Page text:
Every covenant has to have a sign. For instance, you can recall that in the covenant with Noah the sign was the rainbow. If the rainbow is an image of God’s bow, you can see that the bow is turned the other way so that God is not aiming his arrow at us. It is going the other direction, and so He is not angry at us anymore. It was the promise and the sign that He would never destroy the world again by a flood. Instead, it is going to be by fire next time, but at least it will not be by a flood. Would you like to get burned to a crisp, or would you like to drown? At any rate, most of us probably are not going to be here for that anyway, so we will not have to worry about it. Nonetheless, the fact of the matter is that every covenant has a sign. Baptism is our entrance into the covenant, so what is the sign? It is the Eucharist. What we enter into at baptism, we celebrate every time we receive Holy Communion. We become a member of Jesus Christ, and so we receive Him in the fullness of His person at Holy Communion. That is what we have going on here. These are the oaths that God has sworn; they are the covenant that He has entered into with us. With that idea of seven, everyone thinks seven is a perfect number, and it is one of the perfect numbers, but that is just a fraction of it. Seven is a covenant; it is an oath. That is what this is all about. Seven is a sacrament.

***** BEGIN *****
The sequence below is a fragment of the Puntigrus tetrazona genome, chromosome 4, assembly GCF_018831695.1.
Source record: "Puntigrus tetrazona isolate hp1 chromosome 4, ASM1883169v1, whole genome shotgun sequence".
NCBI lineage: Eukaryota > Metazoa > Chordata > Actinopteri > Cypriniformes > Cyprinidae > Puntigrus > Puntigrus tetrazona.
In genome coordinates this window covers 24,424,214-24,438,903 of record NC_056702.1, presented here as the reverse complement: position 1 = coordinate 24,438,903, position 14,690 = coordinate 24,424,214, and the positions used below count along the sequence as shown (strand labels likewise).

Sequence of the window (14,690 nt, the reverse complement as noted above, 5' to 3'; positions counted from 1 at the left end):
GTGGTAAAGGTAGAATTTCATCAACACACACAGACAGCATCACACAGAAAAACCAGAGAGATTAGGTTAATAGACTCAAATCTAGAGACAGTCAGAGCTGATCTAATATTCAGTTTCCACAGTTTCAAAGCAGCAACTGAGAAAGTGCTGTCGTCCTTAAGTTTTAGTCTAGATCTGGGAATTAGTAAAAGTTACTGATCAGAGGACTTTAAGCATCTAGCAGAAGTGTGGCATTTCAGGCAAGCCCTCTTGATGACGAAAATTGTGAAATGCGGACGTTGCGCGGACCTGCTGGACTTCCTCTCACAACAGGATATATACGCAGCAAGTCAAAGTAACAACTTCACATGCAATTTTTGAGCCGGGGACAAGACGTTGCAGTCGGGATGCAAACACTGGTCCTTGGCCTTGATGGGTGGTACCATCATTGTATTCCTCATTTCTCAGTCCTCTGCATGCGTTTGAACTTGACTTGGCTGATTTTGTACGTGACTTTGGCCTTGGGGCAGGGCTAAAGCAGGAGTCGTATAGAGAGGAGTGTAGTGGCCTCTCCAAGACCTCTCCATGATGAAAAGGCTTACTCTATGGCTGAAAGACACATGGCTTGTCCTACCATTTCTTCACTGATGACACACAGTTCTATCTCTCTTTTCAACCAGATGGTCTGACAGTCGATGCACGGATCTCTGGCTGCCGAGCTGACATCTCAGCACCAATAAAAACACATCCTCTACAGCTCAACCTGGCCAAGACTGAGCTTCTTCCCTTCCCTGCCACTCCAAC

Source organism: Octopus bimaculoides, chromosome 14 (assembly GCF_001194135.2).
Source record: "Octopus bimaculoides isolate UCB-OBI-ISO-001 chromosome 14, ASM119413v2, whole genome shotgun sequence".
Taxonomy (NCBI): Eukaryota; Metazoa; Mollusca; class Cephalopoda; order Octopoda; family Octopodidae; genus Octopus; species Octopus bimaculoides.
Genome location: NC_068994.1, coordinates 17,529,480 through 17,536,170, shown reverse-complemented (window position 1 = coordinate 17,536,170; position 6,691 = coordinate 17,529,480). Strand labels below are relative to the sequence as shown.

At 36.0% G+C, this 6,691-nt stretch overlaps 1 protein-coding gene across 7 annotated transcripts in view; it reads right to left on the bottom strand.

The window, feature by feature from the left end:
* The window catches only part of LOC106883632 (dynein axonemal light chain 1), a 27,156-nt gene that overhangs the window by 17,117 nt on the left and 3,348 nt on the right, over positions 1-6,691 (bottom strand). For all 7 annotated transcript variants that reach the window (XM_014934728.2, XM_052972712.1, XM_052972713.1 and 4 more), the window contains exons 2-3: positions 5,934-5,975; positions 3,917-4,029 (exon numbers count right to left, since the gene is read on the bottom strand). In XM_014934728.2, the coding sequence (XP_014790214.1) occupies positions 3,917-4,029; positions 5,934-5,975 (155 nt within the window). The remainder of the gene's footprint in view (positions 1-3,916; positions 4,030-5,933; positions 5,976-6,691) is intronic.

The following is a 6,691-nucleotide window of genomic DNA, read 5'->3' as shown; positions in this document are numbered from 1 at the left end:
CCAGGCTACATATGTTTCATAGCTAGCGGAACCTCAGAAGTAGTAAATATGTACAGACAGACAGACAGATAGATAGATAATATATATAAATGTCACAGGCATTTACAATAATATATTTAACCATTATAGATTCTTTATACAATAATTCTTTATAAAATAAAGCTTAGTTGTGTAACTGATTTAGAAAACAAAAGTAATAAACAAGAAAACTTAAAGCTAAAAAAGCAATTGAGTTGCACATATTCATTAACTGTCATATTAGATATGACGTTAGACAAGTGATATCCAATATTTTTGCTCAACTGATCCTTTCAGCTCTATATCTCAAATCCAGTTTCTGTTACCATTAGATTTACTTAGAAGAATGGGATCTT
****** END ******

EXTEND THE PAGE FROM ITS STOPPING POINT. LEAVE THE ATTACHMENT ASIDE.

As the Church reflected on Her actions and the understanding of the definition of a sacrament, She finally concluded that there are only seven sacraments that are instituted by Christ. There are many other things the Church does that are related to the sanctification of the people, but all of these things were instituted by the Church – they were not instituted by Christ. These things may be rituals or sacramentals. A sacramental would be a rosary, a medal, or scapular, things like that, but they are not sacraments. Of all the different things the Church does to help sanctify the people, there are only seven that we can actually look at and say that these go all the way back to Christ, that these were instituted by the Lord Himself. In fact, that reflection did not come until the 12th century and it was not nailed down that way. It was not until the Council of Trent in the 16th century that it was made infallible. The Council of Trent said, “There are seven sacraments, no more and no less.” So there cannot be six and there cannot be eight. There are seven. Period. Whether they knew all the Hebrew background, etc., I do not know; it does not matter. The Holy Spirit led them to be able to understand the reality that there are only seven, and that is perfect because it is a sacrament, a musterion, a seven, a sheba, an oath. That is what we have in what Our Lord has given us.